6. When posting drafts in online repositories, encourage others to cite the final published version of the article by adding a note on the first page of the draft. For instance, if posted without a placement citation, include something like Please do not cite to this preprint without the express permission of the author.

7. Replace drafts posted in a repository with the final version and edit the repository page to include complete citation information for the published article.

8. Digital Object Identifiers (DOIs) provide persistent, unique identifiers for your scholarship, thus facilitating discovery and retrieval. Although some of your work may already have a publisher assigned DOI, this is unlikely because law journals typically do not assign DOIs as part of their publication process. When you have an article accepted for publication, inquire whether the publishing journal will assign a DOI as part of the publication process. If authors consistently ask about DOIs, it will raise awareness and increase the likelihood that journals will integrate the assignment of DOIs into their workflow.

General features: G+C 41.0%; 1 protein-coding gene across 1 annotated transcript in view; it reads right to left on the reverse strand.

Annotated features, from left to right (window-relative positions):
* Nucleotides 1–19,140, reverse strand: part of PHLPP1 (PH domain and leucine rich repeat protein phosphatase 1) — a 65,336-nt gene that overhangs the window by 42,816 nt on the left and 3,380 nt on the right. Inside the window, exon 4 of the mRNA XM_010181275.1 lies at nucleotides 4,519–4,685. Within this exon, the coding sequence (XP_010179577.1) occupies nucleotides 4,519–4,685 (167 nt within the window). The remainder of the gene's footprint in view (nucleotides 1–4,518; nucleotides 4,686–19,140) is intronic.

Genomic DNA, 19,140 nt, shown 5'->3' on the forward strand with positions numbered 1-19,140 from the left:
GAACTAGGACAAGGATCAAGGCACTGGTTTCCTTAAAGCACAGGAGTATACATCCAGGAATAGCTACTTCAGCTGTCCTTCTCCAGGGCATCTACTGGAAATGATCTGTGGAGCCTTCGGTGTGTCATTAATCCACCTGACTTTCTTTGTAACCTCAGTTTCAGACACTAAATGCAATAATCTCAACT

9. When you are citing a work, determine whether it has a DOI. If it does, incorporate the DOI into your citation, if supported by the citation rules you are following.

10. Regardless of the number of authors, name each individually in your citations rather than truncating credit by using et al.

11. Create an ORCID iD to take advantage of its HeinOnline integration and the benefits of a unique, persistent author identifier: preventing authorship confusion and reducing the possibility of search algorithms missing citations to your work due to typographical errors.